Dalhousie joins with government agencies, businesses, other campuses and community-based organizations in the province, across the country and internationally, and particularly with those who provide services and supports to sexual violence victims, to spotlight SAAM. We believe that sexual harassment, assault, and sexual-related violence are public health, human rights and social justice issues and strongly condemn these horrid acts.     

Dalhousie remains committed to providing efforts for prevention and the creation of a safe and healthy environment for learning and working at the university. We recognize that we must be proactive, as sexual harassment, assault, and abuse can happen anywhere, whether it be work spaces, classrooms, social media platforms, or elsewhere.   

Specific to our students, Dalhousie’s SAAM focus this year is on building safe online spaces. As such, Human Rights & Equity Services (HRES) is providing knowledge-sharing and awareness-based programming through social media. Follow us on Instagram @DalHRES for information, tips, and resources related to sexualized violence, bystander intervention, and engaging in safer online spaces. (Facebook: fb.com/DalHRES Twitter: Twitter.com/DalHRES).   

Dalhousie University is committed to providing a safe and supportive environment for everyone that is free of discrimination, harassment and all forms of violence.

We want you to know you are not alone during this challenging time. Please reach out if you need support.

Provincial mental health crisis line

1-888-429-8167

Student supports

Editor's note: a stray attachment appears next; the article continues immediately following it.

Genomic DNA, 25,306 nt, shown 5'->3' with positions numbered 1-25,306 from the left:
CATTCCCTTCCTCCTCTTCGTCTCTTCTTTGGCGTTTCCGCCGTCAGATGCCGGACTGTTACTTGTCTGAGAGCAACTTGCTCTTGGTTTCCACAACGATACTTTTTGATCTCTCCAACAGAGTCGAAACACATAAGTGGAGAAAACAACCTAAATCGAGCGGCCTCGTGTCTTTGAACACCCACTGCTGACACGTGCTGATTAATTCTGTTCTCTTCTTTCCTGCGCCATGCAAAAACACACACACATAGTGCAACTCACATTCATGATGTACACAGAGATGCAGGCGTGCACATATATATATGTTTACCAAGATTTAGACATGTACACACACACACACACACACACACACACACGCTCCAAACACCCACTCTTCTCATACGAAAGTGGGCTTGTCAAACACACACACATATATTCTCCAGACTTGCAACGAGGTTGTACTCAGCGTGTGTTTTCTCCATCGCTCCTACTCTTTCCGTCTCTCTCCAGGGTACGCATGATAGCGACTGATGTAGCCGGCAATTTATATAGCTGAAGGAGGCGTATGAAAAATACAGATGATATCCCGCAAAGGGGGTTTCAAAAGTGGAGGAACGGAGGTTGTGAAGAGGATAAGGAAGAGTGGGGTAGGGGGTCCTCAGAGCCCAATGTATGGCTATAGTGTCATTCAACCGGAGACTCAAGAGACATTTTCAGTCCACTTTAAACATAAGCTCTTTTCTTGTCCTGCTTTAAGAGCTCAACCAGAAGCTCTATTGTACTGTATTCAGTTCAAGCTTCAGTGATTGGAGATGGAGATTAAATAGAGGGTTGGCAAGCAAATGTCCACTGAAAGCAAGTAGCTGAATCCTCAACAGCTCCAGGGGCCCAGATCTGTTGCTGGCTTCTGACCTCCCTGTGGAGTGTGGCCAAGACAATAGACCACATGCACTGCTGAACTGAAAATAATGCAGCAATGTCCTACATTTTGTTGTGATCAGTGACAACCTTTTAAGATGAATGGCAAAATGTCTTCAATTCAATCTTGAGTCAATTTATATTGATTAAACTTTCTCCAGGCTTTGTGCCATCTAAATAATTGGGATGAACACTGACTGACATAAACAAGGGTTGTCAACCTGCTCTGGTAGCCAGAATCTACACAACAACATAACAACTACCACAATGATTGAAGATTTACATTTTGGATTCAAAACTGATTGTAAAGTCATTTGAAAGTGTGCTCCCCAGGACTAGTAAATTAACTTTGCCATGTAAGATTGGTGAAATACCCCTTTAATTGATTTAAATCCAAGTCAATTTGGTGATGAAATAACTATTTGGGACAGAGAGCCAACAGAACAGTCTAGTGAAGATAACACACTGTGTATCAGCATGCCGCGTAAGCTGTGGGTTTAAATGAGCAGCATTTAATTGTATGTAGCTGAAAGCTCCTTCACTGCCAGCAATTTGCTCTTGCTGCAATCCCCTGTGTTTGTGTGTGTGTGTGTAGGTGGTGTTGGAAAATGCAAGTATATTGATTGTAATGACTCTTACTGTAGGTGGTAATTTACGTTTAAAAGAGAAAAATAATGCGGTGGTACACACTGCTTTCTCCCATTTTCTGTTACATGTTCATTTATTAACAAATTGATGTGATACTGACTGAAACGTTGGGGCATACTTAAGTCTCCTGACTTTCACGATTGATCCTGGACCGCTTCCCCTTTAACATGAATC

Students who require immediate support should contact Dalhousie’s Student Health & Wellness Services by phone to book an appointment: 902-494-2171 (Halifax); 902-893-6369 (Truro). DSU’s Survivor Support Centre offers a sexual assault & harassment phone line; call or text 902-425-1066 between 12pm-12am daily.   

Additional e-mental health options for students are available, including Good2Talk – free and confidential counselling for post-secondary students (dal.ca/good2talk); Ask a Nurse – confidential answers to your health questions within 72 hrs; and TAO – an online mental health library.

Faculty/staff supports

Faculty and staff resources are available through our Employee Family Assistance Program, which can be accessed at workhealthlife.com or at login.lifeworks.com. In addition, Morneau Shepell has opened its 24/7 bilingual crisis support line to help anyone in need of emotional support. The toll-free number is 1-844-751-2133.   

Employees are also reminded that our Blue Cross medical coverage for mental health benefits was increased to $1500 effective April 1, 2020. Please also visit our remote working site for employees for additional mental health resources.

Sincerely, 

Deep Saini
President and Vice-Chancellor

Frank Harvey
Provost and Vice-President Academic (Acting)

Theresa Rajack-Talley
Vice-Provost Equity and Inclusion

Madeleine Stinson
President, Dalhousie Student Union 

Nova Scotia Strong - One Year On


April 16, 2021

It is difficult to believe almost one year has passed since our province was forever changed by the tragic events of April 18-19, 2020. For many in our community, time has seemed to stand still. 

In the coming days, our thoughts will be with the loved ones, friends, and colleagues of the 22 Nova Scotians who lost their lives. We are also acutely aware that many of our friends and colleagues on Dalhousie’s Agricultural Campus in Truro have a personal connection to the loss felt by the entire province.  

A province-wide moment of silence will be observed at 3 p.m. on Sunday, April 18, to coincide with the start of the Nova Scotia Remembers Memorial Ceremony, which will be streamed online and by media. 

We join Premier Iain Rankin in encouraging all Nova Scotians to pause at 3 p.m. Sunday for two minutes, to remember and honour those most impacted by the tragic events of April 2020. 

From Saturday evening until Tuesday morning, April 20, flags on all our campuses will be at half-mast. We will also light the Cumming Hall building in Truro and the Henry Hicks building in Halifax blue, in remembrance of those lost.   

Those who wish to watch the service of remembrance may do so via the Nova Scotia Remembers Legacy Society Facebook page. The service of remembrance will also be livestreamed by news media.